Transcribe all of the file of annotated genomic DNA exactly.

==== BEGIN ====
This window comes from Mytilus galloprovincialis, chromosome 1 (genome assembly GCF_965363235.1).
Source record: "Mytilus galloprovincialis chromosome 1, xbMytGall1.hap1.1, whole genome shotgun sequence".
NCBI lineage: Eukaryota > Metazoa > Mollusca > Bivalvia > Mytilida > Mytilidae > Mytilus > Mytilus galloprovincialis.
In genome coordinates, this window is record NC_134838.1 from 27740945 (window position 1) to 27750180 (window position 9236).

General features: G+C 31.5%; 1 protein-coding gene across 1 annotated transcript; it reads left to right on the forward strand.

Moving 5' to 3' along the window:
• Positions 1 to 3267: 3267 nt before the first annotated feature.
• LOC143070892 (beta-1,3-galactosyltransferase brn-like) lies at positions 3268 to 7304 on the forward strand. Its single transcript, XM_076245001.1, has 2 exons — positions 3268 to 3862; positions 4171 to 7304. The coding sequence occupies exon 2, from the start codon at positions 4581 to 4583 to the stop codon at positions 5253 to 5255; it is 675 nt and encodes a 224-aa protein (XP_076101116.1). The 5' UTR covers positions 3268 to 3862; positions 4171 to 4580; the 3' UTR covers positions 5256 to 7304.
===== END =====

This window comes from Mytilus galloprovincialis, chromosome 1 (genome assembly GCF_965363235.1).
Source record: "Mytilus galloprovincialis chromosome 1, xbMytGall1.hap1.1, whole genome shotgun sequence".
NCBI lineage: Eukaryota > Metazoa > Mollusca > Bivalvia > Mytilida > Mytilidae > Mytilus > Mytilus galloprovincialis.
In genome coordinates, this window is record NC_134838.1 from 27740945 (window position 1) to 27750180 (window position 9236).

General features: G+C 31.5%; 1 protein-coding gene across 1 annotated transcript; it reads left to right on the forward strand.

Moving 5' to 3' along the window:
• Positions 1 to 3267: 3267 nt before the first annotated feature.
• LOC143070892 (beta-1,3-galactosyltransferase brn-like) lies at positions 3268 to 7304 on the forward strand. Its single transcript, XM_076245001.1, has 2 exons — positions 3268 to 3862; positions 4171 to 7304. The coding sequence occupies exon 2, from the start codon at positions 4581 to 4583 to the stop codon at positions 5253 to 5255; it is 675 nt and encodes a 224-aa protein (XP_076101116.1). The 5' UTR covers positions 3268 to 3862; positions 4171 to 4580; the 3' UTR covers positions 5256 to 7304.